Unless you’ve been living under a rock, you’ve undoubtedly heard that Chimpy’s 2004 campaign manager and former Republican National Committee chairman, Ken Mehlman, finally admitted what everyone already knew–he’s gay. The media was all abuzz. Here are some of what the luminaries at Fox News had to say:
Gretchen Carlson, Steve Doocy, and Brian I’m-the-one-who’s-not-Doocy Kilmeade:
From The Wonk Room at THINK PROGRESS:
When Judge Vaughn Walker struck down Proposition 8, Fox News barely mentioned the story and its most prominent conservative commentators ignored it entirely. Yesterday, after the Atlantic’s Marc Ambinder reported that former RNC Chairman Ken Mehlman — who had orchestrated President Bush’s gay-bating 2004 re-election campaign — was coming out as gay, Fox News Channel remained similarly mum and as of this posting has yet to run a single segment on the story.
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It’s unclear why Fox News ignored the story, since some Republicans have embraced Mehlman’s coming out. Current Republican Party chairman, Michael Steele, for instance, issued a supportive statement [...]. Mehlman has also said that President Bush has been “incredibly supportive” of his coming out.
Ignoring stories which undermine conservative causes, however, is the norm at Fox. Earlier this month, Fox News refused to run a single segment on Dr. Laura Schlessinger’s racially-charged rant, after which she resigned from talk radio.
From Marc Ambinder at The Atlantic:
Ken Mehlman, President Bush’s campaign manager in 2004 and a former chairman of the Republican National Committee, has told family and associates that he is gay.
Mehlman arrived at this conclusion about his identity fairly recently, he said in an interview. He agreed to answer a reporter’s questions, he said, because, now in private life, he wants to become an advocate for gay marriage and anticipated that questions would arise about his participation in a late-September fundraiser for the American Foundation for Equal Rights (AFER), the group that supported the legal challenge to California’s ballot initiative against gay marriage, Proposition 8.
Privately, in off-the-record conversations with this reporter over the years, Mehlman voiced support for civil unions and told of how, in private discussions with senior Republican officials, he beat back efforts to attack same-sex marriage. He insisted, too, that President Bush “was no homophobe.” He often wondered why gay voters never formed common cause with Republican opponents of Islamic jihad, which he called “the greatest anti-gay force in the world right now.”
Mehlman’s leadership positions in the GOP came at a time when the party was stepping up its anti-gay activities — such as the distribution in West Virginia in 2006 of literature linking homosexuality to atheism, or the less-than-subtle, coded language in the party’s platform (“Attempts to redefine marriage in a single state or city could have serious consequences throughout the country…”). Mehlman said at the time that he could not, as an individual Republican, go against the party consensus. He was aware that Karl Rove, President Bush’s chief strategic adviser, had been working with Republicans to make sure that anti-gay initiatives and referenda would appear on November ballots in 2004 and 2006 to help Republicans.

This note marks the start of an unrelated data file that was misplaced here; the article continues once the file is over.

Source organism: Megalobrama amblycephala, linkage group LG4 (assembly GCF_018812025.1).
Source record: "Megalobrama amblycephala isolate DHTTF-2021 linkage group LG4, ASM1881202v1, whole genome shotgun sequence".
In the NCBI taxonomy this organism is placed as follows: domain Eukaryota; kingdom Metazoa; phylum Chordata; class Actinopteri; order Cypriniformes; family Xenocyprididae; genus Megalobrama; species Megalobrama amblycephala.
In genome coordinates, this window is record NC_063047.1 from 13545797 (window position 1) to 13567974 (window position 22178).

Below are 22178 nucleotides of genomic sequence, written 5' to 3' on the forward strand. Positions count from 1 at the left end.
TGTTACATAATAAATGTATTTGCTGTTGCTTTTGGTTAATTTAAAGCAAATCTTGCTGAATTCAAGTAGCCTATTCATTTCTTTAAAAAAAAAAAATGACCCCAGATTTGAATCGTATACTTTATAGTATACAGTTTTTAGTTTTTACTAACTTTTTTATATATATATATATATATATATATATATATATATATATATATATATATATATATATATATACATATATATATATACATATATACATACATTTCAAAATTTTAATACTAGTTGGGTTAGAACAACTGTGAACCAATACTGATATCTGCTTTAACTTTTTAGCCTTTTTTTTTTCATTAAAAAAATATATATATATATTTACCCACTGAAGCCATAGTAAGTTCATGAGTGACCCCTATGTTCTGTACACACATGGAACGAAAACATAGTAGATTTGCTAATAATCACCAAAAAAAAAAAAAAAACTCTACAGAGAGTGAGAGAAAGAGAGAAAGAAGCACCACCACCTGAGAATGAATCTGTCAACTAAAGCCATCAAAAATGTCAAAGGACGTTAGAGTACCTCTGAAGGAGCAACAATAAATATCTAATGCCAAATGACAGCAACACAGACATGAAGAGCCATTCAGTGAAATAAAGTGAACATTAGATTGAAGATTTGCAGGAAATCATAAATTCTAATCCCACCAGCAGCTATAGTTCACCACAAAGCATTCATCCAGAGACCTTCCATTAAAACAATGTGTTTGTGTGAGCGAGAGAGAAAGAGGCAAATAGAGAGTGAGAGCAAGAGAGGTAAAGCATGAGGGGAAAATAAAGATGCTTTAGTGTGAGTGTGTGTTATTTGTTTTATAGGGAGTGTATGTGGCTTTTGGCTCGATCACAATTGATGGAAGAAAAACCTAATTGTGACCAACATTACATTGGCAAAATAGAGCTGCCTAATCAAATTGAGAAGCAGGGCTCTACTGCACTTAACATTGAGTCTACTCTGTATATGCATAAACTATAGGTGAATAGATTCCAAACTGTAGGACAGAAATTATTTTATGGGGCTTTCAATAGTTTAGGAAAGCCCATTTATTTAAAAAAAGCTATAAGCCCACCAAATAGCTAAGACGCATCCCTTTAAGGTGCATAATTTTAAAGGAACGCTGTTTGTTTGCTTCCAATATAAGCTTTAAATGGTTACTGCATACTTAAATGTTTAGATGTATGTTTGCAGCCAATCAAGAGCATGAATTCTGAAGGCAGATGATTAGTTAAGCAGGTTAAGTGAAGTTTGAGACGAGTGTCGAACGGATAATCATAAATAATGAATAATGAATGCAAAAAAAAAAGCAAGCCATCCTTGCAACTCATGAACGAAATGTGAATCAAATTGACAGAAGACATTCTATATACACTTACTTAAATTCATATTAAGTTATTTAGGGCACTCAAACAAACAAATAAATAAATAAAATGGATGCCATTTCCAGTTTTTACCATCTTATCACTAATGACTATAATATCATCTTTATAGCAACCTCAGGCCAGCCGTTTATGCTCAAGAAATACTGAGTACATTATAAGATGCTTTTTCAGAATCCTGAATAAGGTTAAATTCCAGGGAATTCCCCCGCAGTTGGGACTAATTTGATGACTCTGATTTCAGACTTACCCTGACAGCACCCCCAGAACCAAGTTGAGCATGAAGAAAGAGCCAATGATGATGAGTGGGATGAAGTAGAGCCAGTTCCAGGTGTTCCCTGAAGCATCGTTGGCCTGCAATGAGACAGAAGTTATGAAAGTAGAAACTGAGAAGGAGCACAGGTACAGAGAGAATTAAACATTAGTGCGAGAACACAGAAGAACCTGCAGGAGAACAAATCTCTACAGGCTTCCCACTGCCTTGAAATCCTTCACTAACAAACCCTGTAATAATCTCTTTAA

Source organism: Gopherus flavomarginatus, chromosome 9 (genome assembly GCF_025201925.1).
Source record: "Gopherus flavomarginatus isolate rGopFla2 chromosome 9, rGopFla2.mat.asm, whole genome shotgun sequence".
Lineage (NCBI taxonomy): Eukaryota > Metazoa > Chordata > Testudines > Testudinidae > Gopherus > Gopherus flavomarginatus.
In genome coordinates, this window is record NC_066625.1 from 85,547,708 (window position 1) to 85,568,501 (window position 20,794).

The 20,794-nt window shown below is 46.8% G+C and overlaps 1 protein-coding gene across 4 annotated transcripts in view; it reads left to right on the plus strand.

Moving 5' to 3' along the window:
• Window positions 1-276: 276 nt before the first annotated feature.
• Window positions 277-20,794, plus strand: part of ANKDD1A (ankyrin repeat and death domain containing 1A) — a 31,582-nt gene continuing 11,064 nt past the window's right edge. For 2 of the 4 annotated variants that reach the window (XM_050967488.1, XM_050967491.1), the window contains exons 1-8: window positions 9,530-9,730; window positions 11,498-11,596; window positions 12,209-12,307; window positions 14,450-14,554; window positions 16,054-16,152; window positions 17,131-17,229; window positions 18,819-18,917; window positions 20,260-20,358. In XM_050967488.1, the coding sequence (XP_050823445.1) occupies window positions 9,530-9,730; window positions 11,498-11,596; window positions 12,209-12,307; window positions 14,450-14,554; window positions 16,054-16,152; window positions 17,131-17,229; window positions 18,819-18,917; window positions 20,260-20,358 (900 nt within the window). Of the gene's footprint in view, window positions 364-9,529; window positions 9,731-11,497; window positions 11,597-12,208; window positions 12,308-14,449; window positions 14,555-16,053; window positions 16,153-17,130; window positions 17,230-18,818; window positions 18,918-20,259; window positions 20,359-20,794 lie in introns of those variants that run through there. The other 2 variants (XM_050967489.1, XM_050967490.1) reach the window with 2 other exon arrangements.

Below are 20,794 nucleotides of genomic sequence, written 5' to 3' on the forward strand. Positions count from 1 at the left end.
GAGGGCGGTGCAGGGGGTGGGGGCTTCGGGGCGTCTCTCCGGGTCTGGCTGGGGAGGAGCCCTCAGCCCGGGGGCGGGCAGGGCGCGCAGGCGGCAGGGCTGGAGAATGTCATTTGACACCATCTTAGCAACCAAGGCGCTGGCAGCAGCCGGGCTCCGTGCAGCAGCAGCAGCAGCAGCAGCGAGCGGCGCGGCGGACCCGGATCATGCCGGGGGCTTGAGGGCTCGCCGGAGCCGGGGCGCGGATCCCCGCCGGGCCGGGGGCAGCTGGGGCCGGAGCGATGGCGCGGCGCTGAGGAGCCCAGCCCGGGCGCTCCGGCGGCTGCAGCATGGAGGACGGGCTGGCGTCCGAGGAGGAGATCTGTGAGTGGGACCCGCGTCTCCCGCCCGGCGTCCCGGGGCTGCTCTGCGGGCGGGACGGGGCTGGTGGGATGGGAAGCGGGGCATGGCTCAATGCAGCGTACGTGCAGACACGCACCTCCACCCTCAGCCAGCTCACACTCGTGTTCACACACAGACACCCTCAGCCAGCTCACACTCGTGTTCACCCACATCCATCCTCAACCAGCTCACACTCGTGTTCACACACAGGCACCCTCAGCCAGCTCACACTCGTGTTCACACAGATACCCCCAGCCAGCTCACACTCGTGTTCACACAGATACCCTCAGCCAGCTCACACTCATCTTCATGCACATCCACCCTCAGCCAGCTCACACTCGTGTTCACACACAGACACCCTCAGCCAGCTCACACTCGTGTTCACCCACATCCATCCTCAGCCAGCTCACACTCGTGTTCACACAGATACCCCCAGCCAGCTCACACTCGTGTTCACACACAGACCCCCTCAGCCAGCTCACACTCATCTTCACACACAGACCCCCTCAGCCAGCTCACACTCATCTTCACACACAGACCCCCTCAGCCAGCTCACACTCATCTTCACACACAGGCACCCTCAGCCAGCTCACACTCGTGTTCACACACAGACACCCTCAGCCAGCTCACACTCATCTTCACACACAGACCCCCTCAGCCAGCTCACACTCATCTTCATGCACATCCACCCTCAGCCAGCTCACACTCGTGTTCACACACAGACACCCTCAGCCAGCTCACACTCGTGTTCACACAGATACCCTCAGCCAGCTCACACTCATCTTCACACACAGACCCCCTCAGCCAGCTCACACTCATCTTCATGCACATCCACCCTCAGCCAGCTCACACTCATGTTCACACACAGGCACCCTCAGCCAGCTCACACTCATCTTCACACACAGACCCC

Mehlman acknowledges that if he had publicly declared his sexuality sooner, he might have played a role in keeping the party from pushing an anti-gay agenda.
He said that he “really wished” he had come to terms with his sexual orientation earlier, “so I could have worked against [the Federal Marriage Amendment]” and “reached out to the gay community in the way I reached out to African Americans.”
Mehlman, who has never married, long found his sexuality subject to rumor and innuendo. He was the subject of an outing campaign by gay rights activist Mike Rogers, starting when Mehlman was Bush’s campaign manager.
Mehlman is the most powerful Republican in history to identify as gay.
Because his tenure as RNC chairman and his time at the center of the Bush political machine coincided with the Republican Party’s attempts to exploit anti-gay prejudices and cement the allegiance of social conservatives, his declaration to the world is at once a personal act and an act of political speech.
During the Rogers crusades, many news organizations made attempts to confirm rumors and stories about Mehlman’s sexuality. Republicans close to Mehlman either said they did not know, or that it did not matter, or that the question was offensive.
Mehlman once joked in public that although he was not gay, the rumors put a crimp on his social life. He admits to having misled several people who asked him directly.
He said that he plans to be an advocate for gay rights within the GOP, that he remains proud to be a Republican, and that his political identity is not defined by any one issue.
Ed Gillespie, a former RNC chairman and long-time friend of Mehlman, said that “it is significant that a former chairman of the Republiucan National Committe is openly gay and that he is supportive of gay marriage.” Although Gillespie himself opposes gay marriage, he pointed to party stalwarts like former Vice President Dick Cheney and strategist Mary Matalin as open advocates for gay rights who had not been drummed out of the party. He acknowledged “big generational differences in perception when it comes to gay marriage and gay rights as an agenda, and I think that is true on the Republican side.”
But, Gillespie said, he does not envision the party platform changing anytime soon.
Gillespie acknowledged that the party had been inhospitable to gays in the past, and said that he hopes Mehlman’s decision to come out leads the party to be “more respectful and civil in our discourse” when it comes to gays.
Because there was no reason to treat them respectfully before.